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Thursday, Aug 11, 2022

Hong Kong’s Covid-19 strategy is turning us old before our time

Hong Kong’s Covid-19 strategy is turning us old before our time

With one of the world’s lowest birth rates and high life expectancy, why is the retirement age in Hong Kong not also among the highest in the world? Meanwhile, the longer the lockdown of our lives continues, the more we will feel and look our age.

Letting others know your Chinese zodiac sign is a fairly accurate way of telling your age. In a tiger year, I can’t help but reveal that I am that king of beasts.

I was born in a water tiger year, which comes around every five cycles and is once more upon us. That is another way of saying I am now in my sixth decade and, by the reckoning of some people, considered elderly.

I do not consider myself “elderly”. For me, the word conjures up images of people using walking frames and wheelchairs, just as my mother did in her late 80s.

There seems to be a consensus, in the West at least, that 60 is the new 40. I would vouch for that with how I feel and what I have been told about my physical shape.

Medical advances, dietary knowledge, regular exercise and keeping an active mind mean that people in their 60s are living longer and healthier lives than earlier generations. Many could easily pass for being in their 40s or even 30s.

But age is just a state of mind. What we think of as old changes over time and will continue to do so as life expectancy increases.

Ageism is increasingly being frowned upon, yet some governments and companies continue to be prejudicial. They insist that, on reaching 60, a person’s working usefulness has ended and it is time to retire – in effect labelling such people as “elderly”.

Among places with such requirements for the majority of men are China, India, the two Koreas, Malaysia, the Philippines, Thailand, Egypt and Peru. It is a requirement for police and other disciplined services in Hong Kong to stop working at 60, although for other government workers it is 65.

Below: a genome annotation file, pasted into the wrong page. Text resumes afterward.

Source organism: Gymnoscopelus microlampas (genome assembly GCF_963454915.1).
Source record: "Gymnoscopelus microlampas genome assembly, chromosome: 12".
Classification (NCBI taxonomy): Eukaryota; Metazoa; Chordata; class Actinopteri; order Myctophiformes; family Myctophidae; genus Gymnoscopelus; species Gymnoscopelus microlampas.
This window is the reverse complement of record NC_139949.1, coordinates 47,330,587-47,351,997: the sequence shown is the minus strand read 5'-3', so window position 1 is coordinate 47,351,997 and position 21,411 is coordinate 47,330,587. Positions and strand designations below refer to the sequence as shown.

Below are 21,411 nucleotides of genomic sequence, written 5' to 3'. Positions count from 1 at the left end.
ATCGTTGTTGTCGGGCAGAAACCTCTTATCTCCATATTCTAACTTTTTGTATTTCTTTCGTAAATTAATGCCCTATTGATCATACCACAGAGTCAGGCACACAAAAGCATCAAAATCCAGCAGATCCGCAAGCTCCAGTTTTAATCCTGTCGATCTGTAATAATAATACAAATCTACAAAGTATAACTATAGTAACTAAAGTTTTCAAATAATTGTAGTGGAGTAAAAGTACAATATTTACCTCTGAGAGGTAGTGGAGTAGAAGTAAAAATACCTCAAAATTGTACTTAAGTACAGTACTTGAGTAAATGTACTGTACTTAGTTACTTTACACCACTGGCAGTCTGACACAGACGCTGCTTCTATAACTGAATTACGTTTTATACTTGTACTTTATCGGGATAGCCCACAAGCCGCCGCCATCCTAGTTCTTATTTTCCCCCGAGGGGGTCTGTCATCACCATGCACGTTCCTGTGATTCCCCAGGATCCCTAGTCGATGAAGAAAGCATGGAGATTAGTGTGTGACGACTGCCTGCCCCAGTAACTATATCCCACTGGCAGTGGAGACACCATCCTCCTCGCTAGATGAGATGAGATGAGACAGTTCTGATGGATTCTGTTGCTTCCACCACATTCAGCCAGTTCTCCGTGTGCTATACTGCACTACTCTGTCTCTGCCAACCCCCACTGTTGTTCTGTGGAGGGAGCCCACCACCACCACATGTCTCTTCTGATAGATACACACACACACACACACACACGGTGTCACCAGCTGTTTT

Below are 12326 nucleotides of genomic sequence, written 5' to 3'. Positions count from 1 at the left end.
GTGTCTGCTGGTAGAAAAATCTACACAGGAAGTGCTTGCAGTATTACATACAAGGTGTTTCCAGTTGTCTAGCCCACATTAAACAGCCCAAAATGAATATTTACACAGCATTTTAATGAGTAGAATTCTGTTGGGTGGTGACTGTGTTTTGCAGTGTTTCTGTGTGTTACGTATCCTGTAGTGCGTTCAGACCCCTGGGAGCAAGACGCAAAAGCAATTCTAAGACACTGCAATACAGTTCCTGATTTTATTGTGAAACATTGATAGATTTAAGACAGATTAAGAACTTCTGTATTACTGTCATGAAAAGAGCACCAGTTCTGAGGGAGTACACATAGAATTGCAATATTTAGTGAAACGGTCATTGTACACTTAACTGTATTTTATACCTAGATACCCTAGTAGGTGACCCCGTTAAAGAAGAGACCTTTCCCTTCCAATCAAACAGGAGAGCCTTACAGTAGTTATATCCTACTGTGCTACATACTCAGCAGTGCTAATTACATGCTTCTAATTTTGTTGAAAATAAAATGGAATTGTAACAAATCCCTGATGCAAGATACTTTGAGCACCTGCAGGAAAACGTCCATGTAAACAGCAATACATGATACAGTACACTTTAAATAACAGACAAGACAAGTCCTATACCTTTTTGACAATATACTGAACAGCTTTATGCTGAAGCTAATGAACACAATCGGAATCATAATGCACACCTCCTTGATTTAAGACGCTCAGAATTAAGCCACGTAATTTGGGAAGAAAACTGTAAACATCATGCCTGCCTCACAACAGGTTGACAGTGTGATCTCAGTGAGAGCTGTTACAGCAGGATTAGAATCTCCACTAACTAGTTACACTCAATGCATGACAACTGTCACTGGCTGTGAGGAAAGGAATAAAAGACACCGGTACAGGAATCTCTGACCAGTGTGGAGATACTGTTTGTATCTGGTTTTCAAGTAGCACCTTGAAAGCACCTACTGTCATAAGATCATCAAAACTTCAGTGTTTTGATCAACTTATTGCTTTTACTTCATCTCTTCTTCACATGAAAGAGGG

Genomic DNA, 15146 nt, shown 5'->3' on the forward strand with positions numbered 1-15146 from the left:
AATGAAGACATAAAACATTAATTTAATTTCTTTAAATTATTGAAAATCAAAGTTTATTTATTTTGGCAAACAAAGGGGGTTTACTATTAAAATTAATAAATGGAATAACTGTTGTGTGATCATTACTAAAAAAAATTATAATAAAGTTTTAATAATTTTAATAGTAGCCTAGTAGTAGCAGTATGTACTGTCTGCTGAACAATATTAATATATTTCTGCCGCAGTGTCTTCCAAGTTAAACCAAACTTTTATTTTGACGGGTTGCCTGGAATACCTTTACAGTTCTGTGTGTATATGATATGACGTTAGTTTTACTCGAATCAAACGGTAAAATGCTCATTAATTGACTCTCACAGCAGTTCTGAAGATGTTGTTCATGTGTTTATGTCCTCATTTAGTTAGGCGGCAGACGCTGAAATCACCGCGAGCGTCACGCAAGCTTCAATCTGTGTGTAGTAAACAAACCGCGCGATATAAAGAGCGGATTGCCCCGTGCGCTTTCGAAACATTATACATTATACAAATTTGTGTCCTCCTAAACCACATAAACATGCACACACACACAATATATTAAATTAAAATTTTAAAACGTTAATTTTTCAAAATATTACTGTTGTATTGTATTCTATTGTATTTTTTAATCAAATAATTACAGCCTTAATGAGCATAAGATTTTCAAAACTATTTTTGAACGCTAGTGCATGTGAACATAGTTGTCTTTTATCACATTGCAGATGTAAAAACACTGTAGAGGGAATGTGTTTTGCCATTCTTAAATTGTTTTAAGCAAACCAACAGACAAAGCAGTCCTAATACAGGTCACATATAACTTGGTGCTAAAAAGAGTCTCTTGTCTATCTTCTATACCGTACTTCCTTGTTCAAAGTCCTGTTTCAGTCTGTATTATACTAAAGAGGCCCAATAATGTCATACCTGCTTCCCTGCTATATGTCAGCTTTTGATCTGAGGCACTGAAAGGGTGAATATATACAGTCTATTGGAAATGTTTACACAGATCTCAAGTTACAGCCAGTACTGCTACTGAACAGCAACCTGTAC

The city allows some people to draw down their contributions to the public pension scheme at that age provided they retire, and a transport subsidy of HK$2 (US$0.25) a trip also becomes available.

A few governments have different standard retirement ages for men and women, although some are gradually lifting minimums and bringing the two into line.

Shortages of talent and skilled workers mean contracts and flexible working conditions are increasingly common in Hong Kong after an employee has reached a stipulated retirement age. Given that the city has one of the world’s lowest birth rates and a population listed at or near the top of global life expectancy – 88 for women and 83 for men – that is to be expected.

The mystery is why the retirement age is not also among the highest in the world and instead languishes somewhere in the middle. I have still not made up my mind what to do when my birthday comes around, although sharing characteristics associated with the tiger – such as good health and energy – my options are open.

Truth be told, few of us actually feel our age. There is no definition for what constitutes “elderly”. There is an unscientific rule of thumb; take your age, add 15 or 20 years and that is how “old” is perceived by many of us. But how a government treats its citizens sets the tone and in Hong Kong, where the median age is just under 45 and fast increasing, there is a need for a rethink.

The Covid strategy of the Hong Kong government is curtailing social, entertainment and exercise opportunities. No matter how creative we get with alternatives, there is no substitute for human interaction. The longer such restrictions remain in place, the more there will be an impact on society’s mental and physical health.

Studies show rising levels of stress, and I am certain that, like me, too many of us are adding extra kilograms from being required to work from home. The longer this lockdown of our lives continues, the more we will feel and look our age.

As I enter my fifth tiger cycle feeling energetic, full of enthusiasm and in good health, and anticipating a few more to come, I can only hope for a change of government attitude.

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